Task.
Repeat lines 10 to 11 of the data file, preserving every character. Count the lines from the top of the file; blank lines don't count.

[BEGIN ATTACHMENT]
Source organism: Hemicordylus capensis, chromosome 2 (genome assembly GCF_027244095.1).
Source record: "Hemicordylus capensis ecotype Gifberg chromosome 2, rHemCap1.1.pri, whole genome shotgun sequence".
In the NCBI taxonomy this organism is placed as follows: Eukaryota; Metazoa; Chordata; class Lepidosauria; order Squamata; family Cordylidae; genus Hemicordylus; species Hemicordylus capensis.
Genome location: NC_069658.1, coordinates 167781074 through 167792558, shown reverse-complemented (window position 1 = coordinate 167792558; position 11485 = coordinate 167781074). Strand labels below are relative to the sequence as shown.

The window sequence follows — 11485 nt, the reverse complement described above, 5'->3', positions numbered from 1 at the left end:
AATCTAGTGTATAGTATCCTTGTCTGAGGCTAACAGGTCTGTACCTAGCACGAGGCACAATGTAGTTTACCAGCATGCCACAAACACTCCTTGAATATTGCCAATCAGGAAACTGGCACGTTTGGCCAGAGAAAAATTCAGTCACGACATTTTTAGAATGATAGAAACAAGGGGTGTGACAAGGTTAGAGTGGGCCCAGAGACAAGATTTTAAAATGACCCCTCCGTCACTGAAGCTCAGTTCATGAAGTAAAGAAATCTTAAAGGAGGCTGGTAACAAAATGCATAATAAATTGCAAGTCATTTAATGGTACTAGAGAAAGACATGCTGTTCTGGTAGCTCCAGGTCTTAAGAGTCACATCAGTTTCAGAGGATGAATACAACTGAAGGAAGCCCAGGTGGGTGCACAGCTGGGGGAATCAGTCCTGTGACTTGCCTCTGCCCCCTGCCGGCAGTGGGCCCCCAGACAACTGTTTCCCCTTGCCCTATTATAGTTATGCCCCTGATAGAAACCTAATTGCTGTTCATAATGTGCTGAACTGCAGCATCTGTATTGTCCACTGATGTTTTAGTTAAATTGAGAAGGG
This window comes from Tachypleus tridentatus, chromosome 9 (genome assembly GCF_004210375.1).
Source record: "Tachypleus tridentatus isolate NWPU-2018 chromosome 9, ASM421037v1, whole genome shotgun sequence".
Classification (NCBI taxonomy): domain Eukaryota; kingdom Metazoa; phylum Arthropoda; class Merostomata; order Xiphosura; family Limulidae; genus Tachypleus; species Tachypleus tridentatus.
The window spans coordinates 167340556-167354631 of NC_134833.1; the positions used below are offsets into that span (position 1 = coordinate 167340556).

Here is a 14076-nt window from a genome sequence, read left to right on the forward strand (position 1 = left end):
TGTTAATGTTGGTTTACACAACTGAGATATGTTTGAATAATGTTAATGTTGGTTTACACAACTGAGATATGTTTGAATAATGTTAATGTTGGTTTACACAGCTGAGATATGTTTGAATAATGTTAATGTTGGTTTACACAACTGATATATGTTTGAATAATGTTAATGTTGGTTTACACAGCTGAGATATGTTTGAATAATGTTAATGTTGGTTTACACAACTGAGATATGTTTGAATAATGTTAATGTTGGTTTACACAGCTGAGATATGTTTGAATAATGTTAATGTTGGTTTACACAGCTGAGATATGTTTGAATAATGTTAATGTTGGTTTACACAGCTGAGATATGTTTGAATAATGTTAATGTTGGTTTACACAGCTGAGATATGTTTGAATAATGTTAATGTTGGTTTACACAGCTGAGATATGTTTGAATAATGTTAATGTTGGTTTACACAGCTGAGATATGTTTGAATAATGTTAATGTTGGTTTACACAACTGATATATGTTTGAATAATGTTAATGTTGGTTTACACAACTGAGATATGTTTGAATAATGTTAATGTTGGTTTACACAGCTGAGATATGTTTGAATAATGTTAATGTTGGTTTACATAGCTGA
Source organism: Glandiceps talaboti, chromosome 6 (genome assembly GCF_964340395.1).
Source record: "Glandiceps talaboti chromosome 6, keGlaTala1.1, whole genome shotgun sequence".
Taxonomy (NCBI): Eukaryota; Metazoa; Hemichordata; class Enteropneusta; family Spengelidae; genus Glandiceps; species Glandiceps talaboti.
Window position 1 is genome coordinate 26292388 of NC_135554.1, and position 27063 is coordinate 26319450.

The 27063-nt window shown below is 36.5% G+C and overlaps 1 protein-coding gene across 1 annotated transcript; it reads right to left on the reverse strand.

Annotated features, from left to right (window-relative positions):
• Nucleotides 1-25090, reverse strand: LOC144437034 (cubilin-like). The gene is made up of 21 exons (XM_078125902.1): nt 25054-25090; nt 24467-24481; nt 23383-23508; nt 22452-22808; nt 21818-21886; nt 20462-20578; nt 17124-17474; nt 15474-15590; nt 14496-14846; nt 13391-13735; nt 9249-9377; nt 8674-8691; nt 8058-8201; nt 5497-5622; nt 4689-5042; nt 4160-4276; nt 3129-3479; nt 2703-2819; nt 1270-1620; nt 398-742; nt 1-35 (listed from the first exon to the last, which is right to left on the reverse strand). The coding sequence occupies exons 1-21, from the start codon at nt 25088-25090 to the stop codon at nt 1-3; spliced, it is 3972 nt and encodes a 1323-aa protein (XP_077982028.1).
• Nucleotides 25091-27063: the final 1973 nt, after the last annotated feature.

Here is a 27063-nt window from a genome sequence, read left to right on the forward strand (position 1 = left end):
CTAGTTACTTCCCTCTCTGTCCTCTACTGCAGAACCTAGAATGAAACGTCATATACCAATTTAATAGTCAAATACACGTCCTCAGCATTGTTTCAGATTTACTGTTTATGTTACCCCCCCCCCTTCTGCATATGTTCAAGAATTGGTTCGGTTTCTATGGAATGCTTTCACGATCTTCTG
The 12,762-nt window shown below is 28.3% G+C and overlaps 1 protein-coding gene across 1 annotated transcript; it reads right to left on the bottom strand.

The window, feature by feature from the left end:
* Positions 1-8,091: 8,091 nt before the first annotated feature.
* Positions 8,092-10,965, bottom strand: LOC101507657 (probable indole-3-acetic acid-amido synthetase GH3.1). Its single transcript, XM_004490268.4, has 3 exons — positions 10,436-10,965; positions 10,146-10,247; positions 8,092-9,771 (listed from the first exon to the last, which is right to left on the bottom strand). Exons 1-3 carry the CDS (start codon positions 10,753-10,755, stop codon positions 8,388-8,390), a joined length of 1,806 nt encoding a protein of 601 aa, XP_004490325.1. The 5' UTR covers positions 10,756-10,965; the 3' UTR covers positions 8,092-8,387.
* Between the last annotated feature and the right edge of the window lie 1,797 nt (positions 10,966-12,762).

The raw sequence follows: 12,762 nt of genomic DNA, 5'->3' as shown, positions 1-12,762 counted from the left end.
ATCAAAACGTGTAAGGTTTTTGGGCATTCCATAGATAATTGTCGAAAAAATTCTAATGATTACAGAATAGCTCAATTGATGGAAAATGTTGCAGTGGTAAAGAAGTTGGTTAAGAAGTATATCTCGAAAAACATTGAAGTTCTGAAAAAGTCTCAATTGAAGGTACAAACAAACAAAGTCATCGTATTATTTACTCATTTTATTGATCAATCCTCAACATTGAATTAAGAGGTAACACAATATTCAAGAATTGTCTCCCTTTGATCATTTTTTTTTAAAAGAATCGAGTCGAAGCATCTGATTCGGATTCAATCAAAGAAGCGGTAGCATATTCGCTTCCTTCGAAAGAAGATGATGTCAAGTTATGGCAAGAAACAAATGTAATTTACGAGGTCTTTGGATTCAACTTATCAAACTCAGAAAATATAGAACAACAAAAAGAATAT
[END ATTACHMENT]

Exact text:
The window spans coordinates 167340556-167354631 of NC_134833.1; the positions used below are offsets into that span (position 1 = coordinate 167340556).

Here is a 14076-nt window from a genome sequence, read left to right on the forward strand (position 1 = left end):